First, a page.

Rutgers University-New Brunswick

Department of History & Department of Latino and Caribbean Studies

Latinos and the Urban Crisis in New York City and New Jersey, 1960-2000

595:312 & 508:

v. 2.22

A. Lauria Santiago
Contact info


How did the Urban Crisis of the 1960s, 70s and 80s affect Puerto Ricans, Cubans Dominicans and other Latinos in New York City, Hoboken, Jersey City, Newark, Perth Amboy, Paterson, Camden? How did the Urban Crisis in NJ differ from NYC?  Was the urban crisis different for Latinos and African Americans? What responses did the urban crisis produce in Latino communities and governing elites? How did the anti-poverty programs affect Latinos? How did Latinos respond to all these challenges?  Did Latino poverty originate in these crises or was it a result of migration and community characteristics?

The Urban Crisis has been defined by the exclusion of African Americans from full access to the benefits of capitalism and citizenship in urban contexts. In his classic study of Detroit Sugrue framed the emerging urban catastrophe that would launch Detroit into the headlines as a story rooted in this exclusion and worsened by the loss of jobs through deindustraalization and the city's fiscal base through suburbanization. We will draw from these insights but link our study of the Crisis to additional themes that are more specifically grounded in the experience of New York City. Did the troubles of New York begin with deindustralization and suburbanization or were more deeply rooted in the political economy of poverty? How did Latino peoples-marked variably as racially non-white, white, in-between and black-experience the city's worsening economic, fiscal and social problems? Between the 1960s and the 1980s the city became impoverished and hellish, with rampant arson, neglect, crime and joblessenss. How did Latinos respond to these crisis? Latinos (People of Puerto Rican, Cuban, Dominican descent) were both recent immigrant and long-standing residents of New York and did not necesarily share their responses to these problems. Where Latino Rights and politlca movements a response to these issues?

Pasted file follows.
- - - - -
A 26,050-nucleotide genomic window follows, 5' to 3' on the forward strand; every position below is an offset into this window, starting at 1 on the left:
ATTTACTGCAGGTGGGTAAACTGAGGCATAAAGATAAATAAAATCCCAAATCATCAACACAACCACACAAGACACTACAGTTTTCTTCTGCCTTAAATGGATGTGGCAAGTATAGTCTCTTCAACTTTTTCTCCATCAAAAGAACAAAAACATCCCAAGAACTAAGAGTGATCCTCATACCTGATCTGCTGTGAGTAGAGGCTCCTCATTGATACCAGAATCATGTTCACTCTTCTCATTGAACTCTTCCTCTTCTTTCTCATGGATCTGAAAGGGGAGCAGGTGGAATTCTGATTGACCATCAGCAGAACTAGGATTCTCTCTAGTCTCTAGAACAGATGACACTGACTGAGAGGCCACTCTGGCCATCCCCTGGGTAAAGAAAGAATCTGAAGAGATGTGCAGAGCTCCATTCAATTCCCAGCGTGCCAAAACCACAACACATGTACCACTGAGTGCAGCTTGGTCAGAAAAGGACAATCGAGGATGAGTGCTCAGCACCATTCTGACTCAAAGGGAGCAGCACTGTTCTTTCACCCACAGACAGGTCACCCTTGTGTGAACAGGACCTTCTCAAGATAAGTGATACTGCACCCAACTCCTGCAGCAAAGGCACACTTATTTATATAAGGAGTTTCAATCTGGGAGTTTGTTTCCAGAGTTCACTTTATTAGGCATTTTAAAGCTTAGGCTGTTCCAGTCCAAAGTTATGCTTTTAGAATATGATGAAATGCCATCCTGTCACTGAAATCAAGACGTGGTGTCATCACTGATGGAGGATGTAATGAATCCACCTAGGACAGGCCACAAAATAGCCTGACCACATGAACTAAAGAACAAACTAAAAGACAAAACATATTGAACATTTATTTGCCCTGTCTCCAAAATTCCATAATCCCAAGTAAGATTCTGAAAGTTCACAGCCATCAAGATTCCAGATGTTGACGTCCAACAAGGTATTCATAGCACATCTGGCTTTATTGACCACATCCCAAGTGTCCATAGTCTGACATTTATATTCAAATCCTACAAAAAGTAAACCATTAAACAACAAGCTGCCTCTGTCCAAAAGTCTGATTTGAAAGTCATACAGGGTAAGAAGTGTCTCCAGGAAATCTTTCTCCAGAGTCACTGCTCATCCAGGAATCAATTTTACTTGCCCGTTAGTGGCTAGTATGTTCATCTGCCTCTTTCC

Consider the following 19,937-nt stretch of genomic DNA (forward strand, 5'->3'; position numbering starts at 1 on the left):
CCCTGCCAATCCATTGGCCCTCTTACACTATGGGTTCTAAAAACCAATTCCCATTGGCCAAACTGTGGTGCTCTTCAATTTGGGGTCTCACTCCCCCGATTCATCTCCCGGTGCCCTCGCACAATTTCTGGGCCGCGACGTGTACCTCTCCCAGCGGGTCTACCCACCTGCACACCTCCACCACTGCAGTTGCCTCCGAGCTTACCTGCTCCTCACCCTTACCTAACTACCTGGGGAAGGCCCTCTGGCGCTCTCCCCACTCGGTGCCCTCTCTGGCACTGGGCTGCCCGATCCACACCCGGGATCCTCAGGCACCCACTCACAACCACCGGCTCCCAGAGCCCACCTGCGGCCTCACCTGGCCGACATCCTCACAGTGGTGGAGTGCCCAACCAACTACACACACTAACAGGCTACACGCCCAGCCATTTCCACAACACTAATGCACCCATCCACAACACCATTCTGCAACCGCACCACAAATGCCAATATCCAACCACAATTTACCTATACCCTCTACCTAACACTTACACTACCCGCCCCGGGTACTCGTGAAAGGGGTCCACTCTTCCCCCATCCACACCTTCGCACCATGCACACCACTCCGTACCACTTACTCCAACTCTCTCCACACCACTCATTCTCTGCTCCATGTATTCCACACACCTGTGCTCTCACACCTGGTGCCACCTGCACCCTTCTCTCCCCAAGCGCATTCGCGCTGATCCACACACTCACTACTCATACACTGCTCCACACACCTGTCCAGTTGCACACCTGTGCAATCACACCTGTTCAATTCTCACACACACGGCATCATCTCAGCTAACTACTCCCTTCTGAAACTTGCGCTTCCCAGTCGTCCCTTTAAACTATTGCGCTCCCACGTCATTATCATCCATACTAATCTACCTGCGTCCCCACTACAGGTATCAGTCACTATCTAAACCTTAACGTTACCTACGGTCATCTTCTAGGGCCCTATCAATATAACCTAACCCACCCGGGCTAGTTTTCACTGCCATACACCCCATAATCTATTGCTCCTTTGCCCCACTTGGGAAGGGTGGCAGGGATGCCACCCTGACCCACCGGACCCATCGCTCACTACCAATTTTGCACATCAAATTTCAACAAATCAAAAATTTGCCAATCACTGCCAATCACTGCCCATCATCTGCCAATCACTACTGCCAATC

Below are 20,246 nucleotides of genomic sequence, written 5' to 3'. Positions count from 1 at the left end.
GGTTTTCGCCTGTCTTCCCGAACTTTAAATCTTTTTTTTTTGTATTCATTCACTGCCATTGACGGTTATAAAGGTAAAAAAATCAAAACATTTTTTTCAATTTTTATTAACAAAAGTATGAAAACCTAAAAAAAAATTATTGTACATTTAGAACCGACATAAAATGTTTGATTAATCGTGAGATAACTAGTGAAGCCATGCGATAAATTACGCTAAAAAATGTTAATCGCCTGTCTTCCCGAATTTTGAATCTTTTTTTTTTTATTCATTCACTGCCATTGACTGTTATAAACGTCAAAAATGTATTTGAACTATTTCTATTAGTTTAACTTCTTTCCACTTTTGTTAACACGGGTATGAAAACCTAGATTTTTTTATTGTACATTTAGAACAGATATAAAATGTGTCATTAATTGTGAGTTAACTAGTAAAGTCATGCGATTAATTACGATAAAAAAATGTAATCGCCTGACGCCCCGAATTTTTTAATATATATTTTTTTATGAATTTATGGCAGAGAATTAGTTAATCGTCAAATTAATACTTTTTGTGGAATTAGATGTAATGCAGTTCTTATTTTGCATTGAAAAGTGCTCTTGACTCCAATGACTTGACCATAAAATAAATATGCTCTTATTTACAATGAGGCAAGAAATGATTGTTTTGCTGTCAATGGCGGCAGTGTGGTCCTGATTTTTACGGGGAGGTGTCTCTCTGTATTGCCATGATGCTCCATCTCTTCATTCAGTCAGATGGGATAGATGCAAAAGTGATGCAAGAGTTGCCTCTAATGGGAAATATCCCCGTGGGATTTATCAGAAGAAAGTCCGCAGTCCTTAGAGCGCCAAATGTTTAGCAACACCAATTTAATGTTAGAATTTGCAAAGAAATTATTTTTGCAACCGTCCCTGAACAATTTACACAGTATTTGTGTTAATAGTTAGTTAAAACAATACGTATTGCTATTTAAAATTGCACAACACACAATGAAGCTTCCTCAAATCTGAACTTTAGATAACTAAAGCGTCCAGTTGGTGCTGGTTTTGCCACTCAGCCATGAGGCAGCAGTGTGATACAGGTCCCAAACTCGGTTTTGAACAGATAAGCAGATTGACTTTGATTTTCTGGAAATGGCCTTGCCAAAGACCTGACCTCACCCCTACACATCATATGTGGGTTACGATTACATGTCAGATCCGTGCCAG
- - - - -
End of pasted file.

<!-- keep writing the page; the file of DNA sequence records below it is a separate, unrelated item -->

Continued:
This history research seminar will introduce you to the literature on the Urban Crisis in northeastern cities and relate the crisis to Black and Latino social and political movements.  We will spend about eight sessions reviewing the literature and will have time to focus on individual research projects with newspapers, archives, interviews and other materials.

Student research projects will involve analyze census data, newspapers, government reports and other primary sources.